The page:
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Short division

(23 Posts)
Phosphorus Fri 25-May-18 11:05:19

Help!

I am not an idiot, I get algebra, circle theorem, lots of GCSE stuff.

But how do you do 37/5 using short division!?

I keep getting 11.

I know the answer is 7r2. But..really!? blush confused

Phosphorus Fri 25-May-18 11:06:27

Sorry, 39/5

Phosphorus Fri 25-May-18 11:12:54

Oh God, don't worry!

I was carrying the wrong number.

9 year olds have better skills than me. blush

TeenTimesTwo Fri 25-May-18 11:13:05

Bus stop?

5s into 3 won't go, carry the 3.
5s into 37 goes 7 r 2 because 5x7 = 35.

5s into 3 won't go, carry the 3
5s into 39 goes 7 r4 because 5x7=35

A better example 87 divided by 5

5s into 8 goes 1 (one time), carry the remainder 3
5s into 37 goes 7, remainder 2
So answer is 17r2

Sorry, can't do fancy pictures

TeenTimesTwo Fri 25-May-18 11:13:52

Good, glad you are sorted!

irvineoneohone Fri 25-May-18 11:18:14

@TeenTimesTwo , I don't get the point of short division. Is there any reason they teach this method?

TeenTimesTwo Fri 25-May-18 11:23:48

If it is the 'bus stop' method I described?

I'm tempted to ask how else you would do eg 13565 divided by 5 grin

5s into 13 goes 2 carry 3
5s into 35 goes 7, no carry
5s into 6 goes 1 carry 1
5s into 15 goes 3 no remainder

So answer is 2713. Is there another method?

TeenTimesTwo Fri 25-May-18 11:24:35

Though I agree pointless for 37 divided by 5, as that's just times tables, but you have to start somewhere.

TeenTimesTwo Fri 25-May-18 11:36:48

One thing I have found, is once some children have learned a method, they start applying it to stuff even though it is pointless.

So if the DC in question has just learned bus stop, they might start using it even for questions where it is just times tables needed (eg the 37 divided by 5 question). They don't seem to notice that their first step is entirely pointless.

sirfredfredgeorge Fri 25-May-18 11:56:32

I'm tempted to ask how else you would do eg 13565 divided by 5 grin

13565 / 10 = 1356.5
1365.5 * 2 = 2713

but perhaps the /5 is just not the best example...

irvineoneohone Fri 25-May-18 12:06:00

I have no clue about bus stop methods.

The reason I asked was, my ds was doing some homework while back using short division and he wasn't happy, and I asked him why he isn't using other methods. He said he had to do it that way. I don't think I never learned the myself as a child.
It just looked like incomplete long division to me.

TeenTimesTwo Fri 25-May-18 12:40:26

sirfred You are quite right. Maybe dividing by 7 would have been a better example. grin

Irvine it is 'incomplete long division' if you want to put it like that. You don't need the full long division because for 'short division' you should know your times tables and the carry over is only ever going to be 1 digit so easy to track.

So how else would you do e.g. 23564 divided by 6? <genuinely interested as I'm not sure I can see another good method>

TeenTimesTwo Fri 25-May-18 12:41:28

www.theschoolrun.com/what-is-the-bus-stop-method-for-division

sirfredfredgeorge Fri 25-May-18 13:23:35

So how else would you do e.g. 23564 divided by 6? <genuinely interested as I'm not sure I can see another good method>

In my head, I just did this:
4000 is 24000
so (436 / 6) is made up of 420 and 16 so that's 72 and 2/3
so the answer is
3927 and 1/3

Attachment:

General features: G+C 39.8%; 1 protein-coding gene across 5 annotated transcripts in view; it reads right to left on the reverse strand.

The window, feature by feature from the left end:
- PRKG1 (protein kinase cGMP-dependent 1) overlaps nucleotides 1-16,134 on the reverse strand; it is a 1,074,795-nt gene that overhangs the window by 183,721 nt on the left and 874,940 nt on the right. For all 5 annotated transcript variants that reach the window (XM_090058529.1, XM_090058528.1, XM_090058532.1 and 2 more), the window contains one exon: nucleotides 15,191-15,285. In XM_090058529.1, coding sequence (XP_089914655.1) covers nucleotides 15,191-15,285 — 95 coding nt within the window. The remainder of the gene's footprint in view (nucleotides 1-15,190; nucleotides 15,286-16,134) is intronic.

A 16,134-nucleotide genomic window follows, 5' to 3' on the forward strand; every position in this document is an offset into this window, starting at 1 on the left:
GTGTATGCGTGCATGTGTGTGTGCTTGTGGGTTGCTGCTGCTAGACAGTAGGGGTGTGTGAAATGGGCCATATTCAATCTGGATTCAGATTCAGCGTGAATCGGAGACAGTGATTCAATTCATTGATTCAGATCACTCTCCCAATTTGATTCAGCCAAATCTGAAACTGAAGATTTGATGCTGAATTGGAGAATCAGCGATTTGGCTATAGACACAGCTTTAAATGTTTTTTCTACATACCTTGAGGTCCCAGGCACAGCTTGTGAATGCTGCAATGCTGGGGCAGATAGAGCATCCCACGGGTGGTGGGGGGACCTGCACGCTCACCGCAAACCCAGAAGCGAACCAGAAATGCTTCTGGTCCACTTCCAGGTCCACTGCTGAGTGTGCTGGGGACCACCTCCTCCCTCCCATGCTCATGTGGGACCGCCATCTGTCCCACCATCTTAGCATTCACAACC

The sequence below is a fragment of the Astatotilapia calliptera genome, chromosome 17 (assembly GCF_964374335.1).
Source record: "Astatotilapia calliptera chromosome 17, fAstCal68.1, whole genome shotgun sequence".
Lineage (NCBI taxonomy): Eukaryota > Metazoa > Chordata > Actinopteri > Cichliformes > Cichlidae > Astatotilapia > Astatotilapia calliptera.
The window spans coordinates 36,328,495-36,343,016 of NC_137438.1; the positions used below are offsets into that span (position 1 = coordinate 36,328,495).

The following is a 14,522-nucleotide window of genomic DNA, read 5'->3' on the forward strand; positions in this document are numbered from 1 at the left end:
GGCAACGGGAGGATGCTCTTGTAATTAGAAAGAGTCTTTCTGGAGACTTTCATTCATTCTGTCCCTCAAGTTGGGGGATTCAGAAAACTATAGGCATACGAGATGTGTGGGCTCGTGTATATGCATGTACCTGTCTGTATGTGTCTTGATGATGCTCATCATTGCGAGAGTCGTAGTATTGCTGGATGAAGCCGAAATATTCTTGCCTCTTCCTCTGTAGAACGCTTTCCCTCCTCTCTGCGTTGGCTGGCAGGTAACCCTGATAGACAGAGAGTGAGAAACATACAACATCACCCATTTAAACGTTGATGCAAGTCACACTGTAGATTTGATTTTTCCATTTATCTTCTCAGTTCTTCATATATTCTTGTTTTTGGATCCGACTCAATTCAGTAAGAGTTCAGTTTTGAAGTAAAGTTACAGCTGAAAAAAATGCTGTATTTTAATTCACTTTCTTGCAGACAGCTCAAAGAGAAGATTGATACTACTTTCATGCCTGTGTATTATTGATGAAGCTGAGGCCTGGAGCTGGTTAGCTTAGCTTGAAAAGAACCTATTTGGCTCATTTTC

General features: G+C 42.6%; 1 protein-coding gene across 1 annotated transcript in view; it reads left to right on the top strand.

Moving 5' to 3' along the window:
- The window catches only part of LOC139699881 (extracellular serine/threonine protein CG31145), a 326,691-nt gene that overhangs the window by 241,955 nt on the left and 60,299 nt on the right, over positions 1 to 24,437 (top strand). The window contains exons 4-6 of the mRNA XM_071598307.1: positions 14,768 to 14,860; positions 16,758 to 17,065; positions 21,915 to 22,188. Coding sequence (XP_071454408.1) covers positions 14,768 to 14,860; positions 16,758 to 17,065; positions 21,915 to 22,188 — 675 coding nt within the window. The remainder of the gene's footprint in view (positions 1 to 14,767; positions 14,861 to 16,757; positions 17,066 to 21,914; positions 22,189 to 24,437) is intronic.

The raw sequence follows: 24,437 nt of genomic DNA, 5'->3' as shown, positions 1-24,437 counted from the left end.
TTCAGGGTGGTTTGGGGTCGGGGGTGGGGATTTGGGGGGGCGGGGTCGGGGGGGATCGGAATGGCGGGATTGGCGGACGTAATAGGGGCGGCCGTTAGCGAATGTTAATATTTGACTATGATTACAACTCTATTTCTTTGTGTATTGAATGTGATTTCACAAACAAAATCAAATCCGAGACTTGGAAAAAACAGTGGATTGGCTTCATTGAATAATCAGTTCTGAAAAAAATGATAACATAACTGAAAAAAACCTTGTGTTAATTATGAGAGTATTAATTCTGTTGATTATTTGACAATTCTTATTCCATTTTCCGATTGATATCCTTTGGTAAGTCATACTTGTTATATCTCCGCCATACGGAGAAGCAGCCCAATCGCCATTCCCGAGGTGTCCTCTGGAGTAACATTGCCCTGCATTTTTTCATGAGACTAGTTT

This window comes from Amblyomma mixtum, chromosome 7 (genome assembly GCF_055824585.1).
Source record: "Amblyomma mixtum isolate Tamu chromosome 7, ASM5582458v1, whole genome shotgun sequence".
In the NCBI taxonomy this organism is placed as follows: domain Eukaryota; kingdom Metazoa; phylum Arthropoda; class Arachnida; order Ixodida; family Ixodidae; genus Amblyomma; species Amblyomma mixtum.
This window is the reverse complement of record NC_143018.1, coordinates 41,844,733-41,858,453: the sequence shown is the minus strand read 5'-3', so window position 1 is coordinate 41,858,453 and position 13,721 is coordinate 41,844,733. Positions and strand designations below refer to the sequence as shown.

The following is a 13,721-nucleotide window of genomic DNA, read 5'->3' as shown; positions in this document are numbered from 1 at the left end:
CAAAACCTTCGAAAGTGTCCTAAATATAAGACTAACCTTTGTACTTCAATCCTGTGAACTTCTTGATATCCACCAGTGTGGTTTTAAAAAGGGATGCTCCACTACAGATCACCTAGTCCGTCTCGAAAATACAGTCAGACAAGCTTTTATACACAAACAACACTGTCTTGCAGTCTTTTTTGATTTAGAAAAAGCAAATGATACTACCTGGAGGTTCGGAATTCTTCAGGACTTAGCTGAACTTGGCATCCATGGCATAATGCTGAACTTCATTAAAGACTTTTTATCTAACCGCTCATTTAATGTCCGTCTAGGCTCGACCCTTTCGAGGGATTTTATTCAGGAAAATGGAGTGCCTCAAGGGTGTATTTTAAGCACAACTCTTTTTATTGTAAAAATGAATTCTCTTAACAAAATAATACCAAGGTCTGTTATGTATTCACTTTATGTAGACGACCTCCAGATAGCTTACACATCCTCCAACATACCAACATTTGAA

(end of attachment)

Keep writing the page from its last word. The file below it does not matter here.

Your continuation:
Which I don't think is that bus stop method, as I find the most significant digits differently?

TeenTimesTwo Fri 25-May-18 13:31:51

sir And you think that's easier?! shockgrin

No, not the bus stop method. You've done a bit of chunking and some clever rounding/subtracting.

But would you really do that as your written method if you had pen and paper handy?

sirfredfredgeorge Fri 25-May-18 13:43:06

Easier for me certainly, and it's how I would've done it with paper too, but then I wouldn't've likely ever done anything with the paper other than note down the intermediate numbers. I don't have a written method for any numerical calculations I don't think. I either do things in my head which I think is based around what people call chunking around here - or I use the computer that is always in my hands...

TeenTimesTwo Fri 25-May-18 13:48:07

I don't have a written method for any numerical calculations I don't think.
That's quite impressive. I'd better not ask how you do long multiplication!

(But bus stop is still generally considered easier as a written method.)

irvineoneohone Fri 25-May-18 15:36:05

For me, I just use long division. It doesn't matter divisor is single or multi digit, that's how I learned.

sirfredfredgeorge Fri 25-May-18 18:26:33

I'd better not ask how you do long multiplication!

It's still just chunked up into parts, and rely on my working memory to help with the different chunks.

I'm also almost never away from a computer, and haven't been since I was little, even most of my primary school differentiation was being told to go see if I could figure out what those new BBC machines did.

TeenTimesTwo Fri 25-May-18 19:05:02

sir I think your working memory must be better than mine, which I think has gone rusty!

Irvine using long division is fine. I'm just lazy so don't want to write down numbers I don't need to! smile

sirfredfredgeorge Fri 25-May-18 19:14:15

sir I think your working memory must be better than mine,

The various tests I've done in some neuroscience research where I've been a guinea pig suggest it's very, very good yes.

sirfredfredgeorge Fri 25-May-18 19:16:43

Oh, and I'd also say it appears to be something that DD has inherited and she equally finds primary maths easy despite not having a huge interest in it, and no real desire to practice.

TeenTimesTwo Fri 25-May-18 19:21:41

Sadly, my DDs haven't inherited any maths genes from me.
But maybe that's not surprising since they're adopted. smile

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